The physicians participating in the groups were surveyed regarding their experience of the program when the groups had completed their ten sessions. The items were presented as dichotomous yes/no choices.


The results of the physician survey appear in Table 1. The physicians reported significant improvement in most areas of their skills and knowledge. As one of our residents said,

    It has been one of my favorite experiences of residency. It is such a privilege to get to learn from our patients about the range of normal, and even more exciting, to see how empowered they feel teaching each other. I wish we all had the chance to have this experience as residents, and I really think it is the wave of the future in terms of how to best provide family-centered maternal and child health care in a primary care setting.

This sentiment was mirrored by the patients' reports of their experiences: In focus-group discussions, they universally said that the biggest group advantage was developing closer relationships with physicians and having the support of their peers. However, physicians' satisfaction levels and their perception of staff satisfaction levels were mixed, suggesting that the change in practice represented by the Centering Parenting program was perceived as challenging for both physicians and staff.

Centering Parenting: Pilot Implementation of a Group Model for Teaching Family Medicine Residents Well-Child Care


In contrast to standard care, the Centering Parenting model allows residents to experience comparative development as well as interactions among a group of parents and children. We believe that the biggest advantage that this group exercise offers residents is the ability to see many babies at the same time longitudinally. They can see development in motion: the one-month-old baby compared with the three-month-old baby in the group; signs that the parents notice to determine readiness for solids; discussions about home safety for a child who has started crawling. These discussions and the availability of all of the babies at the same time, on an ongoing basis, provide education in child development that is clearer and longer-lasting than afforded by traditional well-child care. Also, because most residents do not have their own children, the group setting performs the important function of helping them to learn about child development in a much more organic way than the traditional care setting allows. Additionally, the expanded schedule of the group model allows for more time to learn and discuss development, both with parents and with residents.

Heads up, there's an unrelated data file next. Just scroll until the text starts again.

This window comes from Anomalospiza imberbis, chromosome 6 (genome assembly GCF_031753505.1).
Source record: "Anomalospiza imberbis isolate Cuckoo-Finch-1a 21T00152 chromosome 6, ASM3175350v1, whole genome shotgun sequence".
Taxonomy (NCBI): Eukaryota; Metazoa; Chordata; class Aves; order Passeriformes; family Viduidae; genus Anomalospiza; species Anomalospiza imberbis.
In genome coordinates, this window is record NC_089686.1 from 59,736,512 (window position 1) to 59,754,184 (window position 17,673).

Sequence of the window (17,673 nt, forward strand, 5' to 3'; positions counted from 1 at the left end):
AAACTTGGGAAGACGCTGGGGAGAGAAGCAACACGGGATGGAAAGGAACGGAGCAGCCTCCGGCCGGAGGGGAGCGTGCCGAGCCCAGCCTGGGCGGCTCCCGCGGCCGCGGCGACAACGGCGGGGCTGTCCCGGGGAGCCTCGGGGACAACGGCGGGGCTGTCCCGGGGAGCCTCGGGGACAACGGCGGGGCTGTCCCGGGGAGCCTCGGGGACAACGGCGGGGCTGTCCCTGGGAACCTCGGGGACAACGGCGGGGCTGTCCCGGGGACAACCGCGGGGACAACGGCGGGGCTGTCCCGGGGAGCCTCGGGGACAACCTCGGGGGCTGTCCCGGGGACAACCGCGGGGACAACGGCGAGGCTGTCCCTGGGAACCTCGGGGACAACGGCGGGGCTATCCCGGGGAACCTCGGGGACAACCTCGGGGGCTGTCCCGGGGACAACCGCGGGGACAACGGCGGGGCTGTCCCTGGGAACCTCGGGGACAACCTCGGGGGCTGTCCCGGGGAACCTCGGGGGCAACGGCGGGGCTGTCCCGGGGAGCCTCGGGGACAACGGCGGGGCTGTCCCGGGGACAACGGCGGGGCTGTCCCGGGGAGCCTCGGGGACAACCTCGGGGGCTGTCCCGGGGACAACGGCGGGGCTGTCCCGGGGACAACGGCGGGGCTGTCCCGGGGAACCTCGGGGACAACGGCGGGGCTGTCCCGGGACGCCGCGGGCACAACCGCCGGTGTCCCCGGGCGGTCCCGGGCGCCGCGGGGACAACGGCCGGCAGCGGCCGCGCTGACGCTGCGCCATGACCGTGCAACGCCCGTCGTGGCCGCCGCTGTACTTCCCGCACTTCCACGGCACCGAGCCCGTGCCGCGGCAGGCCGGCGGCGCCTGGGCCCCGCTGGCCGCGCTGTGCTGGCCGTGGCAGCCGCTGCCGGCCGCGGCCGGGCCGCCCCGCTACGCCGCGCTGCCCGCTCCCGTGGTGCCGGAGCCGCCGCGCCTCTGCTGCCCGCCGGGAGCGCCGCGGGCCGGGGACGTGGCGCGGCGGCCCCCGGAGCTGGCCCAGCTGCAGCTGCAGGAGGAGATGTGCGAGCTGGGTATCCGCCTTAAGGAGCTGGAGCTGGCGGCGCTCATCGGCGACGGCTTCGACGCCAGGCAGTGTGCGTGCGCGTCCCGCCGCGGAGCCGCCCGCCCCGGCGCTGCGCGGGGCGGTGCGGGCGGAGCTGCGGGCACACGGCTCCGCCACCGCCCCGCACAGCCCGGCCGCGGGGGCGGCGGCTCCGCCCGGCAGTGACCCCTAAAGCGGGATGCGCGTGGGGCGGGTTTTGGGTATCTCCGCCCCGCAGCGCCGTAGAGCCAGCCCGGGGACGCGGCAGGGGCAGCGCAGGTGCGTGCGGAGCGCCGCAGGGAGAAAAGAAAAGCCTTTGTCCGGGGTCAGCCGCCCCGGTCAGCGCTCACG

The extra time with patients provided by the group model forges a stronger bond between physician and parent. Patients are supported in their own context: their peers from the community. Group discussions engage patients, who share their culture and parenting practices with the rest of the group.

We believe that this model of teaching and providing well-child care is effective in promoting the overall health of children and their families. Beyond its early success, integrating this program into our residency program as a whole remains a challenge. We are currently planning the expansion of the pilot program for residents in postgraduate year 2 and 3.

Disclosure Statement

The author(s) have no conflicts of interest to disclose.


The author wishes to thank Peter Sommers, MD, for his support.

Katharine O'Moore-Klopf, ELS, of KOK Edit provided editorial assistance.

1.    Schor EL. Rethinking well-child care. Pediatrics 2004 Jul;114(1):210–6.
2.    Centering Healthcare Institute [homepage on the Internet]. Boston, MA: Centering Healthcare Institute, Inc; © 2009–11 [cited 2011 Sep 22]. Available from: